Mona MacCormack

I do not agree with some of this. I absolutely adore older dogs and will likely never again adopt a pup. Older dogs, once settled in, are incredibly loving and thankful and all the way around great additions to loving homes. However, older dogs DO need more time to settle in because they're more set in their ways; they do NOT immediately embrace new homes because they tend to miss their previous homes more and are hurt/disappointed deeper. They require a bit more patience early on and don't offer that instant gratification that you get from much younger dogs. But ohhh.... when they finally come around to trusting again, there's absolutely nothing better! Yes, old dogs rock!


My mother's little dog was found tied to the fence at a shelter in Florida. He was already an elderly dog. My mother owned him for several years, but when she passed away, I had him vanned up here from Florida. He has lived here in RI for almost 5 years now and is still going strong even though he is in his late teens. He has never given me one moment to regret that I gave him his last "forever" home.

Dianne Ewing

My daughter adopted a 13 year old male shepherd from a rescue that was shutting down. The lady called her a week later to convince her to take another male shepherd that was 4 years old but has severe colitis. They are all so happy now.

Ruby Elrod

We adopted an older dog from the shelter. He was an 8-year-old Cockapoo who had been turned in by his owner. When we took him to the vet the following day, we were told he had kennel cough and when x-rays were taken, one lung was completely filled with fluid. He either had pneumonia or was going into heart failure. The vet said that if I didn't want him, she would take him. It took three months to get him healthy. He does have heart disease, but he shows me so much love. I tell him every day he will never be in a dark place again. Elderly people should adopt older dogs. You have committed 15 years to a puppy, and too many dogs end up in shelters after their owners have died, and the kids don't want the dogs. We have also adoped an older Cocker Spaniel, and we are the fourth family she has had, but we will be her last. My vet told me when he dies, he wants to come back as one of my dogs.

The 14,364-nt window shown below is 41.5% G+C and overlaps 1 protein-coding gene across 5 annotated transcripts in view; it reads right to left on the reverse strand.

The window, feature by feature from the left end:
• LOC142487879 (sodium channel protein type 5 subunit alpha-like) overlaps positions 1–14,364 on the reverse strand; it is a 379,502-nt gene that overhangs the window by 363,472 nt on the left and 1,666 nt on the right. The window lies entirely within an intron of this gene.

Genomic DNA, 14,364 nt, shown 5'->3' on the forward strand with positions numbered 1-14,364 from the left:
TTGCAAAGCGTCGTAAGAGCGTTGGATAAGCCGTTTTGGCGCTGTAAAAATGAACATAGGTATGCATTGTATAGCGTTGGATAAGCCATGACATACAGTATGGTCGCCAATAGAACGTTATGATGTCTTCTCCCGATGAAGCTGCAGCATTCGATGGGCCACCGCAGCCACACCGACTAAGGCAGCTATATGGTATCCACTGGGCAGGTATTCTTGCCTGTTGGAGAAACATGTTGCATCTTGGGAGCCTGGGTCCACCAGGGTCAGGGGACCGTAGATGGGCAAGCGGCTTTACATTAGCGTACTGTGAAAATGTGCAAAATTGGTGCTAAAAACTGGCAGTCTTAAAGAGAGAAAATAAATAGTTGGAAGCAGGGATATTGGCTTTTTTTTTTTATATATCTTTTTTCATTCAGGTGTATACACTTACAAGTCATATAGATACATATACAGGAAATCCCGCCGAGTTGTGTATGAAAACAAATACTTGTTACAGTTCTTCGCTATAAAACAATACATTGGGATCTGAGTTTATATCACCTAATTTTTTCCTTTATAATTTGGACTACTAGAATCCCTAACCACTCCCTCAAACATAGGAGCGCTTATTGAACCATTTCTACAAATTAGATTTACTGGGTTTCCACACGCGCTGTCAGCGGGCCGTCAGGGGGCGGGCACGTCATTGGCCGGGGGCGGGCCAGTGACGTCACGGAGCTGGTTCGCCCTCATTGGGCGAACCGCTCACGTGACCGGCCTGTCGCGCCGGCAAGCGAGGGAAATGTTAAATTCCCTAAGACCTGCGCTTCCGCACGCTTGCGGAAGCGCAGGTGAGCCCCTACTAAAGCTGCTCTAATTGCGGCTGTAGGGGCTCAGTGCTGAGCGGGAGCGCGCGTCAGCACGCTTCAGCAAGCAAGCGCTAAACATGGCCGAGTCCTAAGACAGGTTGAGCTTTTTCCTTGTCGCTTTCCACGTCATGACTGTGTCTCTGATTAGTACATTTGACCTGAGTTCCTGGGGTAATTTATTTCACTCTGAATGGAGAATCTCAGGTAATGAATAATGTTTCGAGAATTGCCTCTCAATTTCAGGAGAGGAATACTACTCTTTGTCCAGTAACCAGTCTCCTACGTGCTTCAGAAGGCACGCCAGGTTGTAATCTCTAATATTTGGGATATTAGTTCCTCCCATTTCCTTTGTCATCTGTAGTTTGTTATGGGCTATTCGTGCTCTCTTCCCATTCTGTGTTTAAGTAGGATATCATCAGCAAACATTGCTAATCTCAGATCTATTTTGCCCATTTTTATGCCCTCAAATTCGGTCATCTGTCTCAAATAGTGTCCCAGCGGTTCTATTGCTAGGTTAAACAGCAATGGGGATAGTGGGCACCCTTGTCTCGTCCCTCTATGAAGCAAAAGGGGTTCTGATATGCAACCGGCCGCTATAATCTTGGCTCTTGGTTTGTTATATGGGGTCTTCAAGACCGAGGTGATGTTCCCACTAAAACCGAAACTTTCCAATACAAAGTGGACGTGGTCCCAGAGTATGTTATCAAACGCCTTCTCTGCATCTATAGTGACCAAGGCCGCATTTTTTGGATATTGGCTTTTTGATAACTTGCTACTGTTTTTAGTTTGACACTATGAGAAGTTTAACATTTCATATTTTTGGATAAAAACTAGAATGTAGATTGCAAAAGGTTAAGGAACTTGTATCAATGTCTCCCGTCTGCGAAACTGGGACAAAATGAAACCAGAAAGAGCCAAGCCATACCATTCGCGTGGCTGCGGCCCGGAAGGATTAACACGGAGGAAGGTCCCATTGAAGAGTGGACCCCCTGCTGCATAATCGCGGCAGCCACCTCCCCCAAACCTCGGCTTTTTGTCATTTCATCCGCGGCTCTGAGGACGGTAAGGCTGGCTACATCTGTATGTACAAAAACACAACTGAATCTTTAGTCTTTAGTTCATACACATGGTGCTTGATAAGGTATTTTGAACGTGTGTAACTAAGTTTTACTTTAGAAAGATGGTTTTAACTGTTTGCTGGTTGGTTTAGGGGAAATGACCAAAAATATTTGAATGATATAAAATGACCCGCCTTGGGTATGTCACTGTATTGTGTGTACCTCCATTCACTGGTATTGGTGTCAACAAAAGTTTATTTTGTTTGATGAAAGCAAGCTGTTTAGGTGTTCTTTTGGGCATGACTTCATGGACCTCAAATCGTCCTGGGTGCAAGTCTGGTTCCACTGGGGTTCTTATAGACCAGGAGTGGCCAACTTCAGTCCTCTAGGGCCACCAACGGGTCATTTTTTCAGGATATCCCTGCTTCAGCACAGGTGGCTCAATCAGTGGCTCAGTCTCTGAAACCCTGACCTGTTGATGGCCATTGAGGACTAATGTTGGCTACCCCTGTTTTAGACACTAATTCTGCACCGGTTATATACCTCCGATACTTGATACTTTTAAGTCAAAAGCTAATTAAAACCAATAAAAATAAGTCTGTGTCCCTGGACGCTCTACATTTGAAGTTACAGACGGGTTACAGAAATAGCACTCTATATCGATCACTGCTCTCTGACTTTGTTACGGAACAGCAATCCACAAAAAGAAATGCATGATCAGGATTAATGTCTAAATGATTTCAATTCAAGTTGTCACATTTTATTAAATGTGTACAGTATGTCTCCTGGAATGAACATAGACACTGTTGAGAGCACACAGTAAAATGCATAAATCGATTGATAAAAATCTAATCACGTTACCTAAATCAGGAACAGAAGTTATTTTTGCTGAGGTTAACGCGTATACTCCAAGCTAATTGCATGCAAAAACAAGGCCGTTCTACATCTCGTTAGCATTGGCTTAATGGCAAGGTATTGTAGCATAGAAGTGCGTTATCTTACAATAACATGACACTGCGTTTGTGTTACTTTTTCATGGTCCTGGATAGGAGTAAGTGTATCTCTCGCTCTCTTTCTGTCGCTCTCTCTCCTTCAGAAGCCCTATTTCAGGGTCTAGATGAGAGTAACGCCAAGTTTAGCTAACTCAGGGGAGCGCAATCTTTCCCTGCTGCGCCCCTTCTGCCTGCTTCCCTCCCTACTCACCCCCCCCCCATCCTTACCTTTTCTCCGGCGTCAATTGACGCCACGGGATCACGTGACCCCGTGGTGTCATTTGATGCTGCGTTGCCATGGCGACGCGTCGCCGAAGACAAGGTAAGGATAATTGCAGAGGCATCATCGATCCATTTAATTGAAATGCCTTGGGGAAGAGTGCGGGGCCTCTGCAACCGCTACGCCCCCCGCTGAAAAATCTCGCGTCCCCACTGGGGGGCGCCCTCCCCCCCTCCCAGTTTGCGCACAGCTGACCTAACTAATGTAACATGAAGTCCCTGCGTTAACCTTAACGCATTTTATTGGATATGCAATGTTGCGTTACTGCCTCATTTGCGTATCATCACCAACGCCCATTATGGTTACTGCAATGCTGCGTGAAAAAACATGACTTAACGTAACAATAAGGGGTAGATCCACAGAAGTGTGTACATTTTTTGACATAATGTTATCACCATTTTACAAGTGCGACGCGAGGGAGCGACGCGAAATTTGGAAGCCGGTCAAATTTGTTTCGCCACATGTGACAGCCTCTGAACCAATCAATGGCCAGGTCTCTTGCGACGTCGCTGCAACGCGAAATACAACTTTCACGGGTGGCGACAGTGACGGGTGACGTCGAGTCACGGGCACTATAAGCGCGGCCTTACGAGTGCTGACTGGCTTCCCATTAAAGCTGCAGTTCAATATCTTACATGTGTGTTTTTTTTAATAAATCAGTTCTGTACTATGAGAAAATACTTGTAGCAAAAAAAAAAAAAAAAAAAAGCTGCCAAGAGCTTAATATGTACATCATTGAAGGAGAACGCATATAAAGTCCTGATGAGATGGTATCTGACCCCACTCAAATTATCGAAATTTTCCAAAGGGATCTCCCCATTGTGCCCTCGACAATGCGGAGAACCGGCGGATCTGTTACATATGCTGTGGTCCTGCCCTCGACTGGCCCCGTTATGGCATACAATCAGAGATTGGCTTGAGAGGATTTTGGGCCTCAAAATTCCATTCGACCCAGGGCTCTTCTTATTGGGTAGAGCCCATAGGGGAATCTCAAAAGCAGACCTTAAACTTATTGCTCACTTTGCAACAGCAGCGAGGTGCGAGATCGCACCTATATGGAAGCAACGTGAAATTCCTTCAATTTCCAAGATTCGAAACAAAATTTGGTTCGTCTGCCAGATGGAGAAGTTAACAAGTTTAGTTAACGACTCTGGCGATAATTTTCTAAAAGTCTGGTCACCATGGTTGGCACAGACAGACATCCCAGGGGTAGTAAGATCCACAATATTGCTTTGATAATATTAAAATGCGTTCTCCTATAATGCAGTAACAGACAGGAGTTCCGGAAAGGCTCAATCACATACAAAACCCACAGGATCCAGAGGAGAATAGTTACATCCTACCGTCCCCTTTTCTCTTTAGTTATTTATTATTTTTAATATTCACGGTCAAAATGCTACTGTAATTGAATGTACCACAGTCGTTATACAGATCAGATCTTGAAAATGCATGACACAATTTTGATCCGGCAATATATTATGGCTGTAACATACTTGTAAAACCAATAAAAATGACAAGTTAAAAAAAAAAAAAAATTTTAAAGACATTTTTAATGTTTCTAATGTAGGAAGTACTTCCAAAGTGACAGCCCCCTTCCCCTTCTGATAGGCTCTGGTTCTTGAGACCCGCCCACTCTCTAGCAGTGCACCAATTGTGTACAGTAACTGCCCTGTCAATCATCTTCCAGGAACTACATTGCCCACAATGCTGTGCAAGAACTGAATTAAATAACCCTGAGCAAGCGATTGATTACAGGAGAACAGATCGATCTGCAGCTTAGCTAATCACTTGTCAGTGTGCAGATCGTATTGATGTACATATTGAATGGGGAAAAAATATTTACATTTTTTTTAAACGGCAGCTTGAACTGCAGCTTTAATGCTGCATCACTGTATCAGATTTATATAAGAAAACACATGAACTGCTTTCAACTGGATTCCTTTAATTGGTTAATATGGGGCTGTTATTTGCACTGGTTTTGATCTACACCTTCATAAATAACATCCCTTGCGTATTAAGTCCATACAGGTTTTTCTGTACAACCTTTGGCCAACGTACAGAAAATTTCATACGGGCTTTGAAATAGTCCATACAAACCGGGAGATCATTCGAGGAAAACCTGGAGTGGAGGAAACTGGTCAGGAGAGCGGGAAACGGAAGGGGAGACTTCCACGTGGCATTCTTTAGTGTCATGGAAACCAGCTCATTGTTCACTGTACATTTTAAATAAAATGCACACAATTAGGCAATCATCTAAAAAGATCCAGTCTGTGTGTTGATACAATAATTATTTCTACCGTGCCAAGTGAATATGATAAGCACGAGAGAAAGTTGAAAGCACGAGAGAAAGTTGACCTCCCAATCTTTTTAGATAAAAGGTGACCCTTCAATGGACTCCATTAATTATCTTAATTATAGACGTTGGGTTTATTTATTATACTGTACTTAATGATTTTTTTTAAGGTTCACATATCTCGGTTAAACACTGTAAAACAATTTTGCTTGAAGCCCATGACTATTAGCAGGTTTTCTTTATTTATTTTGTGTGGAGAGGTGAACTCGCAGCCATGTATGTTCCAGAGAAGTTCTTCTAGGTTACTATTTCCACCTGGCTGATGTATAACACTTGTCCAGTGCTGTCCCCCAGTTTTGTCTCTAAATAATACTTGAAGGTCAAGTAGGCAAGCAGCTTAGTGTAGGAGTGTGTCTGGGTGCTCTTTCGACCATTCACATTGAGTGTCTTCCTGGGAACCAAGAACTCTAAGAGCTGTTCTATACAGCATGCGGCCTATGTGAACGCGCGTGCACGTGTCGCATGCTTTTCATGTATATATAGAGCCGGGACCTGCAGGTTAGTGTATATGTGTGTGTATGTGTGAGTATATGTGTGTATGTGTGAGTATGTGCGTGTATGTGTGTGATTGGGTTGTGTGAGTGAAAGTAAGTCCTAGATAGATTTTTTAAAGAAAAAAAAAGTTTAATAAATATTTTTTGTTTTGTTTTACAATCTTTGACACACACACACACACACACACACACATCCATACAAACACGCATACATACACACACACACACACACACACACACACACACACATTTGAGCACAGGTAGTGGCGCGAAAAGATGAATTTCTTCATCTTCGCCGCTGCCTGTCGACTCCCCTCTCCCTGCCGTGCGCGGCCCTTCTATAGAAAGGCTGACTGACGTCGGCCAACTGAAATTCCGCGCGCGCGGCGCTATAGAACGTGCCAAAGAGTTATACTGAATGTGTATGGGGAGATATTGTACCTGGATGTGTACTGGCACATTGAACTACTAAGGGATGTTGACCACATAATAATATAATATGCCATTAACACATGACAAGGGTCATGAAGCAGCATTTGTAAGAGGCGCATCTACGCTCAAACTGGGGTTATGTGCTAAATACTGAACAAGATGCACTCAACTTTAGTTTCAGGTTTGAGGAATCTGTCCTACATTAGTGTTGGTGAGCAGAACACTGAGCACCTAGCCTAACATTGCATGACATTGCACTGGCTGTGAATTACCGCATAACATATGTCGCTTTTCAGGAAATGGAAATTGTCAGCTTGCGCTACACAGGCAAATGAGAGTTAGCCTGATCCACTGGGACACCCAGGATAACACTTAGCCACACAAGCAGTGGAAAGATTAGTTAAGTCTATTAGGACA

Marcia Smiley

My husband and I have adopted several senior dogs. Ziggy was a puppy mill mom who was scheduled to have her life ended. She gave us several more years of fun than she would have otherwise had. Mandy was also destined to be put down as her former owners were moving and didn't want to take her to the new home. She was a jewell and like Ziggy, had so much to give. Then came Puff. Her owner passed away and she spent a month in the local animal shelter before we learned of her plight. She has so much spunk and character and in spite of her epilepsy, she never fails to warm our hearts. The length of time they are with us is not the issue but what we learn from them and the joy we share in their twilight years is the gift. Never pass up the opportunity to adopt a senior dog or cat. I've also adopted senior horses and learned volumes from them. Then there was Cleo and Jube and Jamboodi… Well, you get the picture. Seniors are a gift.


I saw this photo of the "old dog" and recognized my rescued dog. She was found on a dairy farm and my husband said we would take her since the family was heading to the humane shelter. Cassie, our old dog, is now 12 years and looks identical to this sweet dog. She is the best. God brought her to us when my old cocker spaniel would be leaving us. Thank you Lord for filling the gap with this special baby.